6.16 The Committee then recommended that the definition of 'advocates' be amended to include criteria to clarify the circumstances to be taken into account in determining whether an 'organisation' may be considered to 'advocate terrorism'.51

6.17 Consistent with the recommendations of the Senate Legal and Constitutional Committee, HREOC submits that the criteria to which the Attorney-General should have regard in proscribing an organisation should include specific criteria applicable to determining whether an organisation advocates terrorism. Such criteria could include that recommended by the Committee.52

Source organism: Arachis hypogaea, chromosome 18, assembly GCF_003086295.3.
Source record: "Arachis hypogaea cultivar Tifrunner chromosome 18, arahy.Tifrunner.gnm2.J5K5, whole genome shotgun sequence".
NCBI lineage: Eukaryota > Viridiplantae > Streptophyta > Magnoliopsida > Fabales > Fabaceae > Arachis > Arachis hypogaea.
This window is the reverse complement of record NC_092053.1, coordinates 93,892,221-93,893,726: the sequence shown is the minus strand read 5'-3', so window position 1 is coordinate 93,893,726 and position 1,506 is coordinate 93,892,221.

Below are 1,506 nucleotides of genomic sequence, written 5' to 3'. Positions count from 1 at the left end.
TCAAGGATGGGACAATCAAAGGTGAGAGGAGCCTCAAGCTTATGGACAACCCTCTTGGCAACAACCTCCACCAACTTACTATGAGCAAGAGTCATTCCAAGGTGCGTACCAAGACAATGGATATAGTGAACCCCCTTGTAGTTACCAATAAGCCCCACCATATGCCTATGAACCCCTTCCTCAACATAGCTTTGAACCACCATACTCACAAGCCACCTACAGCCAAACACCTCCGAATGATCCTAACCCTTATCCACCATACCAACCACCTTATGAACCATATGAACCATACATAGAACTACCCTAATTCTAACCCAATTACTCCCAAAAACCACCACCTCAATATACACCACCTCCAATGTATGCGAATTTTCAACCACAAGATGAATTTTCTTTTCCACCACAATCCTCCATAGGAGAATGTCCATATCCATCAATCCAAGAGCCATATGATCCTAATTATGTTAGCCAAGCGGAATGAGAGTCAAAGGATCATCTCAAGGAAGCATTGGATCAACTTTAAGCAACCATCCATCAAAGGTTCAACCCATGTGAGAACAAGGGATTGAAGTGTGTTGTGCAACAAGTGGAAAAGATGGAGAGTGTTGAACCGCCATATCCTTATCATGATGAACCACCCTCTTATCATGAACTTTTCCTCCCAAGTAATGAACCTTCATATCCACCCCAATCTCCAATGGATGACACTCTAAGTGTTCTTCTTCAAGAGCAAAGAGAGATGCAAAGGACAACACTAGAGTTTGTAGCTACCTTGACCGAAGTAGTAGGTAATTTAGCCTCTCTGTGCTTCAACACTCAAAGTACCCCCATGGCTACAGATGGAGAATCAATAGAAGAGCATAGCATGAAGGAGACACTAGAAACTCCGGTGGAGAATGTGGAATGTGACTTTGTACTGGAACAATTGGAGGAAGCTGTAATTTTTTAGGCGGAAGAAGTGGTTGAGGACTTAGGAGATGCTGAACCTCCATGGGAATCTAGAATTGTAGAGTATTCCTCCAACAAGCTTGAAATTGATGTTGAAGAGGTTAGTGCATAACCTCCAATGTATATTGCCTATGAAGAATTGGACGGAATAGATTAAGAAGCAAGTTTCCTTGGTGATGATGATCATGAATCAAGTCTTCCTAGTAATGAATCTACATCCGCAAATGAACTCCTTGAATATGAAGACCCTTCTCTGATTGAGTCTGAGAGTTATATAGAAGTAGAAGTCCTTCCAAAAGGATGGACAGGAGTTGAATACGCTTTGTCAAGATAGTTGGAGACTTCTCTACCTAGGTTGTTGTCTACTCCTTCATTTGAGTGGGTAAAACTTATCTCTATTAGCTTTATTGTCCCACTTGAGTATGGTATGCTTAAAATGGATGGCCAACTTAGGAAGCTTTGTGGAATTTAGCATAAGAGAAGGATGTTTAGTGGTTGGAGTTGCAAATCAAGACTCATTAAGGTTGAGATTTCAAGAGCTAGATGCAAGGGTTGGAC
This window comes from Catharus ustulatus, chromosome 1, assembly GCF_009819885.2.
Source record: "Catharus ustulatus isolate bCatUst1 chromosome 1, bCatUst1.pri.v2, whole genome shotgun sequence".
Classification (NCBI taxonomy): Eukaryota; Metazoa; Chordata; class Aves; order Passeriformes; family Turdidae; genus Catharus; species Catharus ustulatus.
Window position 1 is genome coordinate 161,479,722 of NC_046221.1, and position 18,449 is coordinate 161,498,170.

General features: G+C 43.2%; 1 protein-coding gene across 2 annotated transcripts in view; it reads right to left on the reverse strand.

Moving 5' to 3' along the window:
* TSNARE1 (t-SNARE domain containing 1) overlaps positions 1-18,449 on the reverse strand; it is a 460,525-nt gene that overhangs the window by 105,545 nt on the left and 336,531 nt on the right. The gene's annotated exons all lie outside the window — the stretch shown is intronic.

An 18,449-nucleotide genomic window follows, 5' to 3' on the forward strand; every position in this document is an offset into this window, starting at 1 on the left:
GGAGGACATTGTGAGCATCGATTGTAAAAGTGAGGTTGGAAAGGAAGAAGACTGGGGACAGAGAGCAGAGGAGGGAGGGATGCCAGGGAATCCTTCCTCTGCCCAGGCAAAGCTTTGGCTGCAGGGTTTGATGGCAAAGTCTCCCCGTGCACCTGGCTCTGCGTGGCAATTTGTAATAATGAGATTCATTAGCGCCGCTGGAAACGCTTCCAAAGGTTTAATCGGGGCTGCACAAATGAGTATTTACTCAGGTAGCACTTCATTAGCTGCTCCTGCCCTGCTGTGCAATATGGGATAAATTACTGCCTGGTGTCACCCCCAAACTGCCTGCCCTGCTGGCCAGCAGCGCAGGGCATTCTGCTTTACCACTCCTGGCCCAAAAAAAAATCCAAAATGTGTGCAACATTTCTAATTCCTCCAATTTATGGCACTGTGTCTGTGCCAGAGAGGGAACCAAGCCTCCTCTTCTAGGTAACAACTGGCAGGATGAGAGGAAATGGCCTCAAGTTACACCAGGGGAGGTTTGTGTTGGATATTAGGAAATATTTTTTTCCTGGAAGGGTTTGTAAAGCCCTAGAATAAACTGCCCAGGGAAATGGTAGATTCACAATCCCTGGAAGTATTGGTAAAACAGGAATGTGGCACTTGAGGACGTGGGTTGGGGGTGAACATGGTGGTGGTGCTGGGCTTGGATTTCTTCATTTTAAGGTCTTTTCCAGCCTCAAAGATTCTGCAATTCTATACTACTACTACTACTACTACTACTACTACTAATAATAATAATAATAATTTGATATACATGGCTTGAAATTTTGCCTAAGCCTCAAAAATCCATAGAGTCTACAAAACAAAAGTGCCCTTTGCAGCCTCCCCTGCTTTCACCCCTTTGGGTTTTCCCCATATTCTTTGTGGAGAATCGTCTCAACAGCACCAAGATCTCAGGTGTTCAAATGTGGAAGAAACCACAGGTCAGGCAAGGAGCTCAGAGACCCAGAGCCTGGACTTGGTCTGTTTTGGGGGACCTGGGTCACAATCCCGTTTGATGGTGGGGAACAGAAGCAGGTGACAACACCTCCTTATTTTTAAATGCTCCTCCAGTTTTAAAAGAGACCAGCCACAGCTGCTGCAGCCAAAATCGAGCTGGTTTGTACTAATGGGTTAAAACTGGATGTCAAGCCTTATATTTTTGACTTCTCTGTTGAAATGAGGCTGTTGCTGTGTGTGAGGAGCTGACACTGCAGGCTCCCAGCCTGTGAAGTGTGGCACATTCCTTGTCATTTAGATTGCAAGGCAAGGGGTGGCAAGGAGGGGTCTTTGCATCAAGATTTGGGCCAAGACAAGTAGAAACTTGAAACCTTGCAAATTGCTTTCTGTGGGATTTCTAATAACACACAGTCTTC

6.18 Whether the proscription of a particular organisation lacks proportionality will depend on all the facts and evidence before the decision maker at the time. As suggested by the Parliamentary Joint Committee on ASIO, ASIS and DSD, HREOC considers there is a real danger that in some cases an organisation may be inappropriately proscribed having regard to its limited activities and links with and threat posed to Australia. This is especially the case given the breadth of the Attorney-General's discretion and definitions of terrorist organisation, terrorist act and advocates.